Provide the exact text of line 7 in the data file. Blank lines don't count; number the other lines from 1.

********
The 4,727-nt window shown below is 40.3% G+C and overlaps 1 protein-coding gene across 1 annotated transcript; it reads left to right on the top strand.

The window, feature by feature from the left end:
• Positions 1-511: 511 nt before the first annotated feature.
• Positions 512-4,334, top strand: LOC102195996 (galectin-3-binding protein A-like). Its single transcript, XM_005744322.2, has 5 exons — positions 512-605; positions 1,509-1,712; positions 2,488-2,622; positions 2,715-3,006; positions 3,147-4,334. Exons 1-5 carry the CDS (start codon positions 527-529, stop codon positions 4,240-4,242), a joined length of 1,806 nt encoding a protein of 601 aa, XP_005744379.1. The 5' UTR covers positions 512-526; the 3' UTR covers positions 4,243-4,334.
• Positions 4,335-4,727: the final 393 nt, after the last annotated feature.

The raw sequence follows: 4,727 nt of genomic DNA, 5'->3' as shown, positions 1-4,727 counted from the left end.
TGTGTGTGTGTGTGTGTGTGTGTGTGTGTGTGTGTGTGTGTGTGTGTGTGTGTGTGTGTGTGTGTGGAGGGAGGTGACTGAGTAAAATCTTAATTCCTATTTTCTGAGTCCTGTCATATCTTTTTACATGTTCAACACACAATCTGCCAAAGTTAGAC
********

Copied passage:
TGTGTGTGTGTGTGTGTGTGTGTGTGTGTGTGTGTGTGTGTGTGTGTGTGTGTGTGTGTGTGTGTGGAGGGAGGTGACTGAGTAAAATCTTAATTCCTATTTTCTGAGTCCTGTCATATCTTTTTACATGTTCAACACACAATCTGCCAAAGTTAGAC